The definitive diagnosis of basaloid follicular hamartoma (BFH) is based on histologic findings. Despite the wide range of clinical manifestations, the histologic features of basaloid follicular hamartoma are relatively consistent for all its forms.[44, 45, 46] See the image below.

Basaloid follicular hamartoma. Courtesy of L Wozni Basaloid follicular hamartoma. Courtesy of L Wozniak & KW Zielinski (own work), via Wikimedia Commons.

Anastomosing thick cords and thin strands of basaloid cells are localized to the superficial dermis.[17, 47] In contrast, infundibulocystic basal cell carcinoma (BCC) may involve the subcutaneous fat and skeletal muscle.[47]

Lesions of basaloid follicular hamartoma are unattached to the epidermis and extend from the infundibular portion of vellus hair follicles.[22]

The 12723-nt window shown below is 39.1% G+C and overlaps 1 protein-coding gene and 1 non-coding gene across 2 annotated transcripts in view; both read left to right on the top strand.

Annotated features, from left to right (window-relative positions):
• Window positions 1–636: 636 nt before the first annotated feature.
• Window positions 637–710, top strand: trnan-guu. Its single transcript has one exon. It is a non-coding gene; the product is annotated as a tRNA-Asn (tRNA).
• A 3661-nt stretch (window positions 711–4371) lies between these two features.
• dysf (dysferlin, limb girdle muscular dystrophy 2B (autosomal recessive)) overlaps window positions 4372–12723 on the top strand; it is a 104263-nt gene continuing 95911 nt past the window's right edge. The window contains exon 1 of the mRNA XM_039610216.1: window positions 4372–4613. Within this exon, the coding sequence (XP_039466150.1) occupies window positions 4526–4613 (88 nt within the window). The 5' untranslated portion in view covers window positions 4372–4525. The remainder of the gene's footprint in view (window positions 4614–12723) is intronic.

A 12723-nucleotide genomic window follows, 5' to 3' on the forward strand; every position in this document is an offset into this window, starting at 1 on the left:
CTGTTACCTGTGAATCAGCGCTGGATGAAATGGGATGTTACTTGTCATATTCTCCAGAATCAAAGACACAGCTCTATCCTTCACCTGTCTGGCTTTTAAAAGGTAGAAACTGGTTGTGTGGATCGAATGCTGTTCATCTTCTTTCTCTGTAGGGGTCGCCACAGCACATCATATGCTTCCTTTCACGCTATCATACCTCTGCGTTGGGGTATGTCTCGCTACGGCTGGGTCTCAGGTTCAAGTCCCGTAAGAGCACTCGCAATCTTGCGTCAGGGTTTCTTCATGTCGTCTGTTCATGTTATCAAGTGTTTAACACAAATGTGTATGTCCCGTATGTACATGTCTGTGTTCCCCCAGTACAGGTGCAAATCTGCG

Mitoses and single cell necrosis are generally few, if at all present, in basaloid follicular hamartoma.[22, 23, 48] A prominence of these findings is more consistent with basal cell carcinoma.[22, 23]

The stroma in basaloid follicular hamartoma is mildly cellular and fibromyxoid.[17, 23] The peritumoral stroma was found to have positive CD34 and CD10 staining.[39, 48, 49]

Specific immunostaining studies may help to distinguish basaloid follicular hamartoma from basal cell carcinoma. Basaloid follicular hamartoma has a lower cell proliferative index of the proliferative cell nuclear antigen (PCNA) and Ki-67 compared with basal cell carcinoma.[22, 48] Basaloid follicular hamartoma also has positive immunoreactivity to CK20 and plectin homology–like domain, family A, and member 1 protein (PHLDA1) that is typically negative in basal cell carcinoma.[1] Bcl-2 is positive only within the outermost cells bordering the stroma in basaloid follicular hamartoma, in contrast to a significant bcl-2 expression found in the more aggressive forms of basal cell carcinoma.[39, 49, 50, 51] Other positive stains that may be seen in basaloid follicular hamartoma are S100 in the epithelial nests and stroma and factor VIIIa in the dendritic cells adjacent to the epithelial nests.[18]